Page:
Between the Panels: Writer Ivy Noelle Weir on Writing for Young Audiences, Comics as Mythology, and the Secret Sauce for a Good Partnership

“Between the Panels” is a bi-weekly interview series focusing on comic book creators of all experience levels, seeking to examine not just what each individual creates, but how they go about creating it.


While studying art history and photography in college may not sound like a background that would lead to writing comics, Ivy Noelle Weir found the best creative outlet to let her take advantage of all her interests. While we could have spent another entire chat related to her job as a librarian, our focus here was on her journey to becoming an award-winning comics author.

First, the particulars…

Your specialties (artist/writer/letterer/inker/etc.): Writer

Your home base: Philadelphia

Website: ivynoelleweir.com

Social Media

Instagram: @ivynoelle

Twitter: @ivynoelle

Any other sites where you’re active: I just joined tiktok and I have no idea what I’m doing, but folks can find me at @ivyohwell.




Fanbase Press Contributor Kevin Sharp: I start with the big question: Why comics? What attracts you as a creator specifically to making comics?

Ivy Noelle Weir: I grew up reading comics, and making them, as well. I used to fill entire sketchbooks in a matter of days with my own comics. I always wanted to be a writer, but then I went to college for art history and photography. I thought I wanted to be an art critic, and I sort of abandoned fiction writing for a while. When I returned to reading comics after college and eventually making them, I felt like it was this perfect blend of my lifelong passion for writing and my interest in visual art and visual storytelling.

KS: What did your comics reading diet look like in your younger years? Were you a regular collector?

INW: I didn’t have much of a choice when it came to reading comics. My mom was a pretty avid reader; she took my brother and I to the comic book store basically weekly. I was reading her comics — Love & Rockets, Swamp Thing — and also getting into my own favorites, especially Claremont’s X-Men stuff. I also read a lot of manga.




KS: Fanbase Press launched the #StoriesMatter initiative in 2020 to highlight the impact that stories can have on their audience.  What was a particular comic story that really hit you in your younger days?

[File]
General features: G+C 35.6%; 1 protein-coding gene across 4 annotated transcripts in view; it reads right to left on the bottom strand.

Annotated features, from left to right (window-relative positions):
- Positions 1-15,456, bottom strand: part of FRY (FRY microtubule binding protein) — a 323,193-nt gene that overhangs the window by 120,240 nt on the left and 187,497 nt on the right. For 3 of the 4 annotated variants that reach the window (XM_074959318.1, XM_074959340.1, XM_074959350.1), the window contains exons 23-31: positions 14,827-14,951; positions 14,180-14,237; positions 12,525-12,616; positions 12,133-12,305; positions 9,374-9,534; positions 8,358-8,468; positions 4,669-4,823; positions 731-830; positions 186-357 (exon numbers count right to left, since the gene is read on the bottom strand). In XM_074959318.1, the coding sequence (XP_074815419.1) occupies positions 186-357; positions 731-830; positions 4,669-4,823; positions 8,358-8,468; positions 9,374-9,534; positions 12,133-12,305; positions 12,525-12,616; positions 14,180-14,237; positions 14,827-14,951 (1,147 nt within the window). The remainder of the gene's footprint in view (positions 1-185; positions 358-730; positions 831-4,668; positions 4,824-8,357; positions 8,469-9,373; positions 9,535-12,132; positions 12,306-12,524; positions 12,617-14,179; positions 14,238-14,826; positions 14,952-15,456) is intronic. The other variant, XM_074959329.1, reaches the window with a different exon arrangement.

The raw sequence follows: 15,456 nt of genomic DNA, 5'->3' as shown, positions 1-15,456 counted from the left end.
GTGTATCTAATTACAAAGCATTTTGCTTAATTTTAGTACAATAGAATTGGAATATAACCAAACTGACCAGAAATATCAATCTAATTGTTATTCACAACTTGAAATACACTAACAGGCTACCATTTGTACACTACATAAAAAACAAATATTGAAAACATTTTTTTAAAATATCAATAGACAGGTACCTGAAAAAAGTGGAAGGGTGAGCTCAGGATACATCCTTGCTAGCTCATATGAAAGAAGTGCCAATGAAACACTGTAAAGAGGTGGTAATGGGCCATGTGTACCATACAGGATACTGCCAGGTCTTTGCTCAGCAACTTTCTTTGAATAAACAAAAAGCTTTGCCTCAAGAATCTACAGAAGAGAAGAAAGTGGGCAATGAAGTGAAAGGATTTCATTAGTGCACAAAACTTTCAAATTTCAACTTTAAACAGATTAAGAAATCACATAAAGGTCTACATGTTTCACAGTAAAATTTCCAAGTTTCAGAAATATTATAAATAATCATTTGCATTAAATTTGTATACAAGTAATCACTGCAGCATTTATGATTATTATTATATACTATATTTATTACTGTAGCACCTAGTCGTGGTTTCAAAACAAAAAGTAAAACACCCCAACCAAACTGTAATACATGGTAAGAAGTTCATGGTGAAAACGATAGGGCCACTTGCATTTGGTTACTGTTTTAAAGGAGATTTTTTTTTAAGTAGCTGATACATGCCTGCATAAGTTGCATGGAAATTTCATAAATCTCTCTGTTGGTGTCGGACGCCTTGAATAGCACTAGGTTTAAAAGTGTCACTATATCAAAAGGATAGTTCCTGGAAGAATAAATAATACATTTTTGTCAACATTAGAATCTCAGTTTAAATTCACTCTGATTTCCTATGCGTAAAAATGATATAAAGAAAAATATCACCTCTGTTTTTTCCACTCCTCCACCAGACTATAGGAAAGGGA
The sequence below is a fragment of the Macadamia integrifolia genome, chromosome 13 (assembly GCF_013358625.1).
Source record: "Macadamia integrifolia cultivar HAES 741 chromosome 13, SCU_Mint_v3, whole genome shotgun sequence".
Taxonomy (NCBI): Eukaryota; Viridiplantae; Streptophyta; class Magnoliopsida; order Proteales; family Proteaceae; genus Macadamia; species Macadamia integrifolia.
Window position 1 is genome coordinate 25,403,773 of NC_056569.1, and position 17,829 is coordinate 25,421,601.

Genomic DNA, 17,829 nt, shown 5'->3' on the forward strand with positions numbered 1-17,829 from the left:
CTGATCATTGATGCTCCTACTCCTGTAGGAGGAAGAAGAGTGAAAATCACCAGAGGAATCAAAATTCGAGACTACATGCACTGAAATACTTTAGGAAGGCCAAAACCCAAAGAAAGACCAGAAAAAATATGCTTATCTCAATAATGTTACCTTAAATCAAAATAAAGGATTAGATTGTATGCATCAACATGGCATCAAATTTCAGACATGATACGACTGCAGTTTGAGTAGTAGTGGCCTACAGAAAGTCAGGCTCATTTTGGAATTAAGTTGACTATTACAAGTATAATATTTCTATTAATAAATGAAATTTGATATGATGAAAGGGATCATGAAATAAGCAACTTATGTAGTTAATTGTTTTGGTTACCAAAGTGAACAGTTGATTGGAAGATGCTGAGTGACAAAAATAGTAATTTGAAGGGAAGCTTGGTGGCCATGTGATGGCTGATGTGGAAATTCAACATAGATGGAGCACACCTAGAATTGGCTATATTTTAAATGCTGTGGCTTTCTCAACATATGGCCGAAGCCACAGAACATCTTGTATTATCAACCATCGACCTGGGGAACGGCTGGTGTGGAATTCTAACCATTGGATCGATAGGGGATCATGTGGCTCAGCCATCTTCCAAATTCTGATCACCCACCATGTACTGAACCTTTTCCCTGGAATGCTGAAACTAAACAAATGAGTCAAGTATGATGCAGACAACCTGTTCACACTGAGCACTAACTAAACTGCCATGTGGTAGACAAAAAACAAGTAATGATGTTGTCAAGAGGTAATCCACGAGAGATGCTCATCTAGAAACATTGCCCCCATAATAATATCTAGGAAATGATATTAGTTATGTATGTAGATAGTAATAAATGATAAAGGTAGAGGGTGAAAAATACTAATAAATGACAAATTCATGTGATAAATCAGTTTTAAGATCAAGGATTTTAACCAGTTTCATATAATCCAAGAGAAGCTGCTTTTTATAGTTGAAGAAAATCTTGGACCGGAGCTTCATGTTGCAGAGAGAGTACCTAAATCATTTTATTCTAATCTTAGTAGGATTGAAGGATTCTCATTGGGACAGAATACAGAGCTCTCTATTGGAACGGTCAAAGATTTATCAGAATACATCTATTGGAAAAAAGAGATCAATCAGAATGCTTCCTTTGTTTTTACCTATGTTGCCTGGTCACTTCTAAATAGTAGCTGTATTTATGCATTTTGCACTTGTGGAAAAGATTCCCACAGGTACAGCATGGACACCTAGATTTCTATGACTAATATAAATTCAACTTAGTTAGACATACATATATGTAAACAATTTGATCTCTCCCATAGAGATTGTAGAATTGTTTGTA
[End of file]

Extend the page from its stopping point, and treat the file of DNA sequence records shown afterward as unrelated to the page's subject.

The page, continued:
INW: I think the moment I really felt inspired, like, gut-punch inspired and amazed, was when I read Hellboy: The Chained Coffin & Others in high school.

KS: Why was that the right story for you at the right time?

INW: I think because I was such a big mythology nerd as a kid, and it was actually reading "The Corpse" in particular, within that anthology of vignettes — I was like, wow, comics can be mythology and mythology can be comics. It felt like such a perfect continuation of the human urge to tell stories, revisit them and reimagine them. I mean, this is me looking back on it with adult eyes — as a teenager, I think I was mostly just blown away by Mignola’s art and his ability to do so much often with a really minimal amount of dialogue. He’s really a master at creating a mood, in tandem with the colorists who work with him.

KS: I’m always interested in where, when, and how the notion of an artistic career first arises for a person. In your case, was there a specific “a-ha” moment of inspiration?

INW: I think I was probably doomed to be an artist; I was raised by an artist mom and my brother is also a writer. Add to that a penchant for being an indoor kid who preferred books to people and I think the stars were pretty much aligned for me. I did sort of meander about what I wanted to do in the arts — writing, visual media, film, etc etc — it wasn’t until I got involved in comic book retail that I actually thought about comics as a real career.

KS: Is there a work you’d point to as your first serious piece of writing? Either in how you felt about it at the time or looking back now…